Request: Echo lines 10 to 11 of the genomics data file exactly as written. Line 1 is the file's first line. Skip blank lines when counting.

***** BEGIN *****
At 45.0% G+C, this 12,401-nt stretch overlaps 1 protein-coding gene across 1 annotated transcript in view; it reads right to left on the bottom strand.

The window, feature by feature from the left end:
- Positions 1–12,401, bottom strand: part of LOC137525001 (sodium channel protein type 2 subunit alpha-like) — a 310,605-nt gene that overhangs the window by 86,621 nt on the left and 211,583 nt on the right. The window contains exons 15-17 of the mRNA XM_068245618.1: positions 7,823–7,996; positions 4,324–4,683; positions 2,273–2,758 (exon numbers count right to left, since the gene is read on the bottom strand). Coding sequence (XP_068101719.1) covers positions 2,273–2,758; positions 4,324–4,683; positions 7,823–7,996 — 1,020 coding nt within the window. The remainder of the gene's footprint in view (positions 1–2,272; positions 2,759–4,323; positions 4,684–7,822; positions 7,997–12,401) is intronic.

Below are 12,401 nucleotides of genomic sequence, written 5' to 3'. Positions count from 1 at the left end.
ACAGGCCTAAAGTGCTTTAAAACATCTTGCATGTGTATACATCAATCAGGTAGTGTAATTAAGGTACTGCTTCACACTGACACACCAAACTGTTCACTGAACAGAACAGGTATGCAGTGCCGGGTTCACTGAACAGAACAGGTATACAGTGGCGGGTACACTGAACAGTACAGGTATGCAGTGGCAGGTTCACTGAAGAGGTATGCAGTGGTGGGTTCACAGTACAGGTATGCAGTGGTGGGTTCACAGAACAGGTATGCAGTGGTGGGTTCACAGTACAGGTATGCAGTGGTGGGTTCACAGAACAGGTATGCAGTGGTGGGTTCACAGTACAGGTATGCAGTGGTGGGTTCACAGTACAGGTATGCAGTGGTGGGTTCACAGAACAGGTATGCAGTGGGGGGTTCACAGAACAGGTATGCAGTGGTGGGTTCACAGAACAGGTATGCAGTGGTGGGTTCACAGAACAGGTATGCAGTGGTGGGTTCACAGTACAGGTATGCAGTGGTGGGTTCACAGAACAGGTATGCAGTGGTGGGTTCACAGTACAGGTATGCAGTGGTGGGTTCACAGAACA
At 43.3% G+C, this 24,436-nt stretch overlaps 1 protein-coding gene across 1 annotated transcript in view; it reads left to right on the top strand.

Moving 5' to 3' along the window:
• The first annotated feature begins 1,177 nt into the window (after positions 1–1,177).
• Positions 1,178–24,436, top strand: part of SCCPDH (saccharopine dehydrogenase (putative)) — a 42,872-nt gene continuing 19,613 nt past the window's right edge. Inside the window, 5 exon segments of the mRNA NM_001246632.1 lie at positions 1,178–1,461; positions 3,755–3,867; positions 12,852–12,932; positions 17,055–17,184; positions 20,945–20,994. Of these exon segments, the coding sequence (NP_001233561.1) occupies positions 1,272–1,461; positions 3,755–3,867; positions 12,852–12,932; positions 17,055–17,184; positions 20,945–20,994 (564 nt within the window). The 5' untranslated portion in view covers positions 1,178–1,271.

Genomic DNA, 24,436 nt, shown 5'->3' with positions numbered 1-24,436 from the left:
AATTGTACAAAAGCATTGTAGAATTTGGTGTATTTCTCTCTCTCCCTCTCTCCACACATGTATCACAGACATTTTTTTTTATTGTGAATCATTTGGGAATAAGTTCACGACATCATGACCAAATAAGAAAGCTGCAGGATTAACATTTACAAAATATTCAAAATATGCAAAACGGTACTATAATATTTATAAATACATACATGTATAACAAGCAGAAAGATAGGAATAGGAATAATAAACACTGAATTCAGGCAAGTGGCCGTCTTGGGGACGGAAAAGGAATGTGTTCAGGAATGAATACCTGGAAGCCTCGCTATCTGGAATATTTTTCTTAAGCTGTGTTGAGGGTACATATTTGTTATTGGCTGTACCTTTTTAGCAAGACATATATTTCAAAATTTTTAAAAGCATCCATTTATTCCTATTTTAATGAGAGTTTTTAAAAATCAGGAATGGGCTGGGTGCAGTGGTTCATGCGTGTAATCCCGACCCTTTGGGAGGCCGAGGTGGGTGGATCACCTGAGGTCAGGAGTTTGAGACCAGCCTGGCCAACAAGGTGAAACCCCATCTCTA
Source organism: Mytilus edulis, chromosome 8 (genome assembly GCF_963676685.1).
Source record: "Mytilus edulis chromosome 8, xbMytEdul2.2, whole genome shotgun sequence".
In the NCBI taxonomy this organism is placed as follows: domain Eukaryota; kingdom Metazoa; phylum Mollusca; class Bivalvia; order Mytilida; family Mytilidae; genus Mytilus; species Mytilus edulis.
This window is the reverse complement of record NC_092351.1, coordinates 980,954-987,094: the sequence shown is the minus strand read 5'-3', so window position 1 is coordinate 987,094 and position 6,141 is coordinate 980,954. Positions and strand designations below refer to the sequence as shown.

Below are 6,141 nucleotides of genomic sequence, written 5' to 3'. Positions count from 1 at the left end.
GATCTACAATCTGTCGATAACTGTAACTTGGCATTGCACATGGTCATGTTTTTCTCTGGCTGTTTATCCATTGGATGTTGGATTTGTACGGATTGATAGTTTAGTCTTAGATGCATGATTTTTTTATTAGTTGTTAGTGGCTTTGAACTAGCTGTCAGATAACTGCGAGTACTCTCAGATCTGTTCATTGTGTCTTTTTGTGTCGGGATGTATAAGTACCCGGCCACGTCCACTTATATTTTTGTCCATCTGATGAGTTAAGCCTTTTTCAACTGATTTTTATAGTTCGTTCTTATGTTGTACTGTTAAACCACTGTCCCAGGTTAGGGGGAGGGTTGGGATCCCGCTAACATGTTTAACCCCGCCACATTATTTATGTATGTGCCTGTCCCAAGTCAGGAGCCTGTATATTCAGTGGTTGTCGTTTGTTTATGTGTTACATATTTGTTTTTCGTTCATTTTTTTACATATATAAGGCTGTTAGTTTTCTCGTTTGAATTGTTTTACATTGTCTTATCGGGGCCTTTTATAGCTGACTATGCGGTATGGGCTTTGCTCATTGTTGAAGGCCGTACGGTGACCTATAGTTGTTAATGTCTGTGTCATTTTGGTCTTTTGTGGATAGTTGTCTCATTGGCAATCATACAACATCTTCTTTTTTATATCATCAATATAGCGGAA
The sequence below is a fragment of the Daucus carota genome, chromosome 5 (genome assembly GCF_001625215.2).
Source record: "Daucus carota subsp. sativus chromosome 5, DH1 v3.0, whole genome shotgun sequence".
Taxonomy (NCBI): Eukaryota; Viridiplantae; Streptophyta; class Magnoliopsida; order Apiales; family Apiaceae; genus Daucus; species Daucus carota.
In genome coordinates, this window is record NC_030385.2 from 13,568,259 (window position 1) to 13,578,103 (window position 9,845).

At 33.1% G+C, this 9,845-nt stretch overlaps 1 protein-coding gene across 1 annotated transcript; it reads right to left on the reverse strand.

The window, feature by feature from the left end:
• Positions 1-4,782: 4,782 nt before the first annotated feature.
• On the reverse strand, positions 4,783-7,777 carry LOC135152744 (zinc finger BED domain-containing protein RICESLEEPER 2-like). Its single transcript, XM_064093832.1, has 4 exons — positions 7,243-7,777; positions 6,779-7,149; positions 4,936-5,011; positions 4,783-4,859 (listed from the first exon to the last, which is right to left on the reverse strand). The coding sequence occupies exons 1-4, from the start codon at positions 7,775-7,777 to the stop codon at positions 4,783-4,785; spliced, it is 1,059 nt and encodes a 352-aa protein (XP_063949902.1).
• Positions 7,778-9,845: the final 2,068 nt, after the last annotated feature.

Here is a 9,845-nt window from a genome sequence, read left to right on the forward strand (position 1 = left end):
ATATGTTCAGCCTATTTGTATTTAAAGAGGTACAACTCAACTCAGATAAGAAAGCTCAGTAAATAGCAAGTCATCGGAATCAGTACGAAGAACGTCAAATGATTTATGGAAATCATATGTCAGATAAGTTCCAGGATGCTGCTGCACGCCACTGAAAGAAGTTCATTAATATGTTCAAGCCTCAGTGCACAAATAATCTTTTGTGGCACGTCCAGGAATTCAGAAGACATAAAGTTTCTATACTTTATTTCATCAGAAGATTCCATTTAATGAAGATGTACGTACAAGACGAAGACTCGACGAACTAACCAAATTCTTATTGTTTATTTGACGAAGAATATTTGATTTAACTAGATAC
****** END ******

Genomic DNA, 24,436 nt, shown 5'->3' with positions numbered 1-24,436 from the left:
AATTGTACAAAAGCATTGTAGAATTTGGTGTATTTCTCTCTCTCCCTCTCTCCACACATGTATCACAGACATTTTTTTTTATTGTGAATCATTTGGGAATAAGTTCACGACATCATGACCAAATAAGAAAGCTGCAGGATTAACATTTACAAAATATTCAAAATATGCAAAACGGTACTATAATATTTATAAATACATACATGTATAACAAGCAGAAAGATAGGAATAGGAATAATAAACACTGAATTCAGGCAAGTGGCCGTCTTGGGGACGGAAAAGGAATGTGTTCAGGAATGAATACCTGGAAGCCTCGCTATCTGGAATATTTTTCTTAAGCTGTGTTGAGGGTACATATTTGTTATTGGCTGTACCTTTTTAGCAAGACATATATTTCAAAATTTTTAAAAGCATCCATTTATTCCTATTTTAATGAGAGTTTTTAAAAATCAGGAATGGGCTGGGTGCAGTGGTTCATGCGTGTAATCCCGACCCTTTGGGAGGCCGAGGTGGGTGGATCACCTGAGGTCAGGAGTTTGAGACCAGCCTGGCCAACAAGGTGAAACCCCATCTCTA